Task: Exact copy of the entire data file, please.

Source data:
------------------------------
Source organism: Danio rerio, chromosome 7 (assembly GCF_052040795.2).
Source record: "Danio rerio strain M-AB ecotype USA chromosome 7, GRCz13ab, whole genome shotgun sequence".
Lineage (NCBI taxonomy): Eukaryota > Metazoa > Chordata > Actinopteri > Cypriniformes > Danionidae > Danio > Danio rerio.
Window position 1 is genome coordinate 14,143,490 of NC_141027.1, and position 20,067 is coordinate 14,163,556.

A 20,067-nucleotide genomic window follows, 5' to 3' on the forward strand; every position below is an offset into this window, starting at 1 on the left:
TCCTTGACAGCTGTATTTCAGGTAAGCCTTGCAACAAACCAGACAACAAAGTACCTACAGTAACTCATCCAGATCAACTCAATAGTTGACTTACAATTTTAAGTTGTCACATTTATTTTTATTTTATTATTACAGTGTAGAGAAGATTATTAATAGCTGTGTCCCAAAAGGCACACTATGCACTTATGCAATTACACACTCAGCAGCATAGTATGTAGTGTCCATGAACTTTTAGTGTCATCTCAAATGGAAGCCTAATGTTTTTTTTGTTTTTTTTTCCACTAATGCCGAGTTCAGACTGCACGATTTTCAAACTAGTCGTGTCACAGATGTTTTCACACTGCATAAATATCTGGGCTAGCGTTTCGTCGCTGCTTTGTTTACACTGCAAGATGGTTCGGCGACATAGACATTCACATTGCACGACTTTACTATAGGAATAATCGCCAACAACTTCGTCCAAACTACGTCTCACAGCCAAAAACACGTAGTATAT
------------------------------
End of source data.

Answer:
Source organism: Danio rerio, chromosome 7 (assembly GCF_052040795.2).
Source record: "Danio rerio strain M-AB ecotype USA chromosome 7, GRCz13ab, whole genome shotgun sequence".
Lineage (NCBI taxonomy): Eukaryota > Metazoa > Chordata > Actinopteri > Cypriniformes > Danionidae > Danio > Danio rerio.
Window position 1 is genome coordinate 14,143,490 of NC_141027.1, and position 20,067 is coordinate 14,163,556.

A 20,067-nucleotide genomic window follows, 5' to 3' on the forward strand; every position below is an offset into this window, starting at 1 on the left:
TCCTTGACAGCTGTATTTCAGGTAAGCCTTGCAACAAACCAGACAACAAAGTACCTACAGTAACTCATCCAGATCAACTCAATAGTTGACTTACAATTTTAAGTTGTCACATTTATTTTTATTTTATTATTACAGTGTAGAGAAGATTATTAATAGCTGTGTCCCAAAAGGCACACTATGCACTTATGCAATTACACACTCAGCAGCATAGTATGTAGTGTCCATGAACTTTTAGTGTCATCTCAAATGGAAGCCTAATGTTTTTTTTGTTTTTTTTTCCACTAATGCCGAGTTCAGACTGCACGATTTTCAAACTAGTCGTGTCACAGATGTTTTCACACTGCATAAATATCTGGGCTAGCGTTTCGTCGCTGCTTTGTTTACACTGCAAGATGGTTCGGCGACATAGACATTCACATTGCACGACTTTACTATAGGAATAATCGCCAACAACTTCGTCCAAACTACGTCTCACAGCCAAAAACACGTAGTATAT